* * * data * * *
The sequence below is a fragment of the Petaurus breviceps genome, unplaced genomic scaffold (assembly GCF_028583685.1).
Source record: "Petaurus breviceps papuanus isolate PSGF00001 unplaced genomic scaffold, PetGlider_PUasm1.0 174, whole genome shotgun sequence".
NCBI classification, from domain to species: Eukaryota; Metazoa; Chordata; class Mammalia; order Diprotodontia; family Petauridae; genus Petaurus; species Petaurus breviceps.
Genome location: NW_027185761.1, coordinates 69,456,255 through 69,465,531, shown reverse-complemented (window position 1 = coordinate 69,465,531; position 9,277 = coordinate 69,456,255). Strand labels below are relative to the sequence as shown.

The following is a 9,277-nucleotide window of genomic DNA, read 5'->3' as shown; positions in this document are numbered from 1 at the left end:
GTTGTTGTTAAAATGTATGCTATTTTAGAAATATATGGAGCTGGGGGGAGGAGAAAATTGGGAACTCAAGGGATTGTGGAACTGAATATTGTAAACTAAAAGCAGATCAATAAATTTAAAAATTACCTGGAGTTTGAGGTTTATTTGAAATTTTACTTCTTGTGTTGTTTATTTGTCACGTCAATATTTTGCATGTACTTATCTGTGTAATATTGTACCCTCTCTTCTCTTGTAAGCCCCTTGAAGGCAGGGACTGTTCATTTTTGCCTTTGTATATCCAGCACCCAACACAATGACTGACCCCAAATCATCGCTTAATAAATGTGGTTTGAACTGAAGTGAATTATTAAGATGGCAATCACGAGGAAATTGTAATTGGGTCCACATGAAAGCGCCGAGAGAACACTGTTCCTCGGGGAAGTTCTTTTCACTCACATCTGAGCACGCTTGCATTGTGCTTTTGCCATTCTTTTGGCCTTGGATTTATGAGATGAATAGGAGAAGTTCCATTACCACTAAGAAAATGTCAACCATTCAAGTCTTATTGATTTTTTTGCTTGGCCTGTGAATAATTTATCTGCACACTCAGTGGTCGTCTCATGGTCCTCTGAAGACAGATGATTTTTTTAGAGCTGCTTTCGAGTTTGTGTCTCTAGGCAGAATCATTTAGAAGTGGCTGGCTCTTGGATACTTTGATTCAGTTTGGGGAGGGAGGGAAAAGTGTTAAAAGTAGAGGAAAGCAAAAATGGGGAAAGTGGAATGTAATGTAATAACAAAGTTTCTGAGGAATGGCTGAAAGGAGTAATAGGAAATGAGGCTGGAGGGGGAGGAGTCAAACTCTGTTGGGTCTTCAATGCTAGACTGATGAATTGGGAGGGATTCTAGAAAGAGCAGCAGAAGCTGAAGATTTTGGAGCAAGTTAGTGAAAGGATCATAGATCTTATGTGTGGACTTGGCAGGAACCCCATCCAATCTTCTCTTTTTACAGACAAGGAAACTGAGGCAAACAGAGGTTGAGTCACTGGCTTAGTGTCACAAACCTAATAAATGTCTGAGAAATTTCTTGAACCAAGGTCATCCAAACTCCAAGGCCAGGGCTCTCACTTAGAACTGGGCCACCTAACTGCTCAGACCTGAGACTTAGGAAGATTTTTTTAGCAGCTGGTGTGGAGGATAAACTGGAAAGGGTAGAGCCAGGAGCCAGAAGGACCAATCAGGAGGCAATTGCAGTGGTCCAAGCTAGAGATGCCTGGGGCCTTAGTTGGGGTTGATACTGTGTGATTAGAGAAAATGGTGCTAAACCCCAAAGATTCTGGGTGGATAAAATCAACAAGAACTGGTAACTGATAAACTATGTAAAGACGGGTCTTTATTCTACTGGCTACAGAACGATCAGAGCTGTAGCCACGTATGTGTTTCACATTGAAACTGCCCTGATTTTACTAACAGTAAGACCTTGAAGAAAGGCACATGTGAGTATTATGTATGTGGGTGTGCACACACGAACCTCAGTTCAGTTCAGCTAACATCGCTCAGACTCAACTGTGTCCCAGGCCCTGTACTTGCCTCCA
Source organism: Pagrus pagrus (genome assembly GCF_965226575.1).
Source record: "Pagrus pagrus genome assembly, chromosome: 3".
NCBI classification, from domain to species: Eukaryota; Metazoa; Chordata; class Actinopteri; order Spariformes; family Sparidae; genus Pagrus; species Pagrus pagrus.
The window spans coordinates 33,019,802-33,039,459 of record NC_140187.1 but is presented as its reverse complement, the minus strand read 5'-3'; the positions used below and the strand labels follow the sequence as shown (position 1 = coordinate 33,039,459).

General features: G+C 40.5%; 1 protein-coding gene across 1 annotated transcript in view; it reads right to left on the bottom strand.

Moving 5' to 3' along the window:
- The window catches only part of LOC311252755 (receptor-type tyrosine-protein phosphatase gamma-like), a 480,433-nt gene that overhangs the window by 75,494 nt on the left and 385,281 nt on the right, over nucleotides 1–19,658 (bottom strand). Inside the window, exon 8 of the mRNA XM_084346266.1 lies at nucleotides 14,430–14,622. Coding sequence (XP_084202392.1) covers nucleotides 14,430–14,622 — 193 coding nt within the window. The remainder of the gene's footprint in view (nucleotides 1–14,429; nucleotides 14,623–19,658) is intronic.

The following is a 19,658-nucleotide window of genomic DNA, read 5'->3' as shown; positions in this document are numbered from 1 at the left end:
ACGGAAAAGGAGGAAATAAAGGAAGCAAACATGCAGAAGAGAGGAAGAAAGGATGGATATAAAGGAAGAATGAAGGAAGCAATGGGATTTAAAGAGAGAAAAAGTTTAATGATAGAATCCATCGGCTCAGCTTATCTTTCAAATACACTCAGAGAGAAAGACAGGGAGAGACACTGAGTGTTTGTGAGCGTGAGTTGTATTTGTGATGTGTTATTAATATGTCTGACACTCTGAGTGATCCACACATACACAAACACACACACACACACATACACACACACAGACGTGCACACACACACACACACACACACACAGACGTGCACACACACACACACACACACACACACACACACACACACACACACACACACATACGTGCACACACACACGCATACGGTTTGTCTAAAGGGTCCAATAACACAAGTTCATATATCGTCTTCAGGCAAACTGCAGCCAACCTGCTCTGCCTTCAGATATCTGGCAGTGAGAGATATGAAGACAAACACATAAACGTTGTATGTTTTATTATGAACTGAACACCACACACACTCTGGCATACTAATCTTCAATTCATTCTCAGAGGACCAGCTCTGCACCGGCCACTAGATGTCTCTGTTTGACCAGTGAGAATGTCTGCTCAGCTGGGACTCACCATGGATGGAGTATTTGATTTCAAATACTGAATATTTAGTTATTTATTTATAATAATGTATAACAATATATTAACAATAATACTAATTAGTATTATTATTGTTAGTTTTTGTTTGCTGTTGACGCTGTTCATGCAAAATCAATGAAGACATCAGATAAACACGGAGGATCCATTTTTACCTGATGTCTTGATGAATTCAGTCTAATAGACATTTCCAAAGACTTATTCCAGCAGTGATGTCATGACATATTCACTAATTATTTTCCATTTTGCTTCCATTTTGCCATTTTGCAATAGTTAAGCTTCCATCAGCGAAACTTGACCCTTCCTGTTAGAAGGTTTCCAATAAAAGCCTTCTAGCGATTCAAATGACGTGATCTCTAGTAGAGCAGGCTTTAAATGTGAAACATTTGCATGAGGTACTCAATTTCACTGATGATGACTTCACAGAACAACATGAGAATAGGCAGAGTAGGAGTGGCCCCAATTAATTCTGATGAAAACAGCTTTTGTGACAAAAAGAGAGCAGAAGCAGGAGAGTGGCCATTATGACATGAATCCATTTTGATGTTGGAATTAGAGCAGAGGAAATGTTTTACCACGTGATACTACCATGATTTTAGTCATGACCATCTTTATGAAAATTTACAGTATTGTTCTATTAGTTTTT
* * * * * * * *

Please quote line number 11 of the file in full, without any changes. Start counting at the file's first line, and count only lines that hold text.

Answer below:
General features: G+C 40.5%; 1 protein-coding gene across 1 annotated transcript in view; it reads right to left on the bottom strand.